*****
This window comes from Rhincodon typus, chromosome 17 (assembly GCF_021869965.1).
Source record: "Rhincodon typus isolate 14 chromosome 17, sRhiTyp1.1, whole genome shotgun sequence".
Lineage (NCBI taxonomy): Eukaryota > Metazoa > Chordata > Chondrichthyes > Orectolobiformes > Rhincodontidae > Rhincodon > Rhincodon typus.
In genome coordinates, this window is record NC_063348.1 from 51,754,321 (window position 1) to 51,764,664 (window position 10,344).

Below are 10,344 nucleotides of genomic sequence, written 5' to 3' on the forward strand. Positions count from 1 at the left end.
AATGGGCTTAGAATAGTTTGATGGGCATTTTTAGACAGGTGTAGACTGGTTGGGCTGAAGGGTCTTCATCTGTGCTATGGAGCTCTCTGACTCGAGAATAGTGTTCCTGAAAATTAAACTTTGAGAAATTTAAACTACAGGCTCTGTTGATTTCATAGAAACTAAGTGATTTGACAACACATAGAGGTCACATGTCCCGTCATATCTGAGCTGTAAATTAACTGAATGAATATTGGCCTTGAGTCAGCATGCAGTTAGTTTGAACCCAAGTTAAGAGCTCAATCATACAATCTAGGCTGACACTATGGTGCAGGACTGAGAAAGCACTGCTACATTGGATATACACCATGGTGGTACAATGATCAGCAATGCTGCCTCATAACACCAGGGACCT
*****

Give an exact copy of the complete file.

This window comes from Rhincodon typus, chromosome 17 (assembly GCF_021869965.1).
Source record: "Rhincodon typus isolate 14 chromosome 17, sRhiTyp1.1, whole genome shotgun sequence".
Lineage (NCBI taxonomy): Eukaryota > Metazoa > Chordata > Chondrichthyes > Orectolobiformes > Rhincodontidae > Rhincodon > Rhincodon typus.
In genome coordinates, this window is record NC_063348.1 from 51,754,321 (window position 1) to 51,764,664 (window position 10,344).

Below are 10,344 nucleotides of genomic sequence, written 5' to 3' on the forward strand. Positions count from 1 at the left end.
AATGGGCTTAGAATAGTTTGATGGGCATTTTTAGACAGGTGTAGACTGGTTGGGCTGAAGGGTCTTCATCTGTGCTATGGAGCTCTCTGACTCGAGAATAGTGTTCCTGAAAATTAAACTTTGAGAAATTTAAACTACAGGCTCTGTTGATTTCATAGAAACTAAGTGATTTGACAACACATAGAGGTCACATGTCCCGTCATATCTGAGCTGTAAATTAACTGAATGAATATTGGCCTTGAGTCAGCATGCAGTTAGTTTGAACCCAAGTTAAGAGCTCAATCATACAATCTAGGCTGACACTATGGTGCAGGACTGAGAAAGCACTGCTACATTGGATATACACCATGGTGGTACAATGATCAGCAATGCTGCCTCATAACACCAGGGACCT